BHARAT DARSHAN – REVISITING KASHMIR WAR 1947-48
The landmass that we call ‘INDIA’ has its own history. It moved across ocean to join Laurasia, a historical event that created Himalaya Mountain range. Man has no right to create political boundaries and establish his domain in Earthly realm. In fact, God, the LORD Creator is true owner of Land, Sea, and Air. Man cannot rule or govern his own body for the cells of his body enjoy cellular autonomy. Having said this, I submit, Republic of India’s duty demands defense of Indian Landmass from Kashmir to Kanyakumari to preserve its historical identity.
Ann Arbor, MI 48104-4162 USA
SPECIAL FRONTIER FORCE
IN 1947, INDIA DELIBERATELY LET MUZAFFARABAD GO: LT. GEN(RETD.) S K SINHA
Published on February 01, 2016.
IN 1947, INDIA DELIBERATELY LET MUZAFFARABAD GO: LT. GEN(RETD.) S K SINHA
Former Governor of Jammu & Kashmir Lt Gen(Retd) S K Sinha was among the first Armymen of the Indian Army to enter Kashmir on 27 October 1947. As a Major he was assigned the plan to plan and oversee the conduct of operations and also given the task of controlling airlift of troops from Delhi to Srinagar. Hence he is not only an eyewitness of the political and war happenings of 1947, but also performed an important role to shape them.
Q. As an Army officer, in which areas you remained posted and for how long?
A. From 1947 to 1949 I was posted with Tactical Headquarters Western Command, first at Jammu and then Srinagar when Lt Gen KM Carriappa took over as Army Commander from Lt Gen Sir Dudley Russell in January 1948. During this period I accompanied the Army Commander visiting forward areas where battles were taking place both in Jammu and in the Valley.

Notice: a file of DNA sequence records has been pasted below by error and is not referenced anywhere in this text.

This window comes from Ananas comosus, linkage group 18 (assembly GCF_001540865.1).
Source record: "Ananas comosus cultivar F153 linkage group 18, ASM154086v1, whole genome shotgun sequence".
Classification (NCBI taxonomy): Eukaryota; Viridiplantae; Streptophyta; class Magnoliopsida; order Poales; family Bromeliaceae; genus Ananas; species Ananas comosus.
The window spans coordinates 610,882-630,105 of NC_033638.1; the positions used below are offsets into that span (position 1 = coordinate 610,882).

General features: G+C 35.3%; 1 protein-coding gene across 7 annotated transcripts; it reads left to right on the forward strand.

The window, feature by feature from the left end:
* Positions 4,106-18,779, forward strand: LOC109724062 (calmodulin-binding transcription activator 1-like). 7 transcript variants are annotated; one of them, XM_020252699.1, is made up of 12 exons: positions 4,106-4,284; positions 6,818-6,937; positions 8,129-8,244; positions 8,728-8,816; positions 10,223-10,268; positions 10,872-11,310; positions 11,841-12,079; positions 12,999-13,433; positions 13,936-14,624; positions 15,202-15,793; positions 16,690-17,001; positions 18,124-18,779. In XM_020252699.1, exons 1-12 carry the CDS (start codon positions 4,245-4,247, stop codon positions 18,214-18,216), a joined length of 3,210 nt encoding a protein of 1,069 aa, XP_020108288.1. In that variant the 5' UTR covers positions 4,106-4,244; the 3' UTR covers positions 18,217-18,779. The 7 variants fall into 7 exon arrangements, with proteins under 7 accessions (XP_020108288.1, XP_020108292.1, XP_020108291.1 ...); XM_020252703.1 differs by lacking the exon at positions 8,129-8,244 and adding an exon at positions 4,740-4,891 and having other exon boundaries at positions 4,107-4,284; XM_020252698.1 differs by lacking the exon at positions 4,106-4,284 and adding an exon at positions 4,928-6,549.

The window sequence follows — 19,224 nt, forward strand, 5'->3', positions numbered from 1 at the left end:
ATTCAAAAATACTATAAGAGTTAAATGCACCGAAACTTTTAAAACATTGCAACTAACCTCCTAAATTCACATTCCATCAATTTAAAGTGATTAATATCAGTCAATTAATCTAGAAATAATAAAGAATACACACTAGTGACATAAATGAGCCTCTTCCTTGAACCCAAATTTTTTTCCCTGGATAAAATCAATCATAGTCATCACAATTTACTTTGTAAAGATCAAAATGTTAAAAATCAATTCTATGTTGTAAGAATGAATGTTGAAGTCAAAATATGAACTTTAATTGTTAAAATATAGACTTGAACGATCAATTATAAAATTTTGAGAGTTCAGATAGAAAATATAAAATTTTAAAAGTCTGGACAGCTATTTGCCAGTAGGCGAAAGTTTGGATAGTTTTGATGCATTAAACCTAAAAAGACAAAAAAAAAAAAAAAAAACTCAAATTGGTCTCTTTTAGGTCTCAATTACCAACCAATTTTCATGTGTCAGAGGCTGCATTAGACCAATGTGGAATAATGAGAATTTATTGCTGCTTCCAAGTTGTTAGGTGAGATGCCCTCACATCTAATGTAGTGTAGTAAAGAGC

I remained in Kashmir from 1947 to 1949 when cease fire came into effect on 1st January 1949. I returned to Delhi in 1949 and periodically visited Jammu and Kashmir on tour with successive Army Commanders as part of normal duty as GSO 2 (Operations). In July 1949 I went to Karachi as Secretary of Indian delegation to delineate the Cease Fire line in Kashmir.
My total tenure in Jammu and Kashmir during my Army career was 10 years. As a Company Commander I served on a piquet in Gurez Valley, then in Jammu for three years, then three years in Ladakh as a Battalion Commander and after a few years as a Maj Gen commanding a Division in Akhnoor for one year. Subsequently after a long gap I got opportunity to serve people of J&K again when I was Governor of the State for five years from 2003 to 2008.
Q. What date and time you landed in Kashmir?
A. I landed at Srinagar grass landing ground at about noon on 27 October 1947. It was actually an airstrip amid a grassland made for personal plane of the Maharaja. I returned to Delhi later in the afternoon on that very date.
Q. What was your age at the time?
A. I was 21 years 10 months old.
Q. Tell something about your company/regiment and what was your rank?
A. I was in the rank of Major serving in the newly raised Headquarters Delhi and East Punjab Command (later Headquarters Western Command). I was GSO 2 (Operations) in Command with a skeleton staff of only 12 officers with rest all British. Lt Gen Sir Dudley Russel was the Army Commander. At that time both Indian and Pakistan Armies had number of British Officers serving in the two Armies, most of them in India were in the process of departing. The two Armies then had separate British Chiefs. No British Officer of either Army was allowed to visit Kashmir theatre for obvious reasons. Lt Gen Russell asked me to act as his eyes and ears. My responsibility in my appointment was to plan and oversee the conduct of operations as directed by my British superiors. I was also given the task of controlling airlift of troops from Safdarjang airport to Srinagar in requisitioned civilian Dakotas.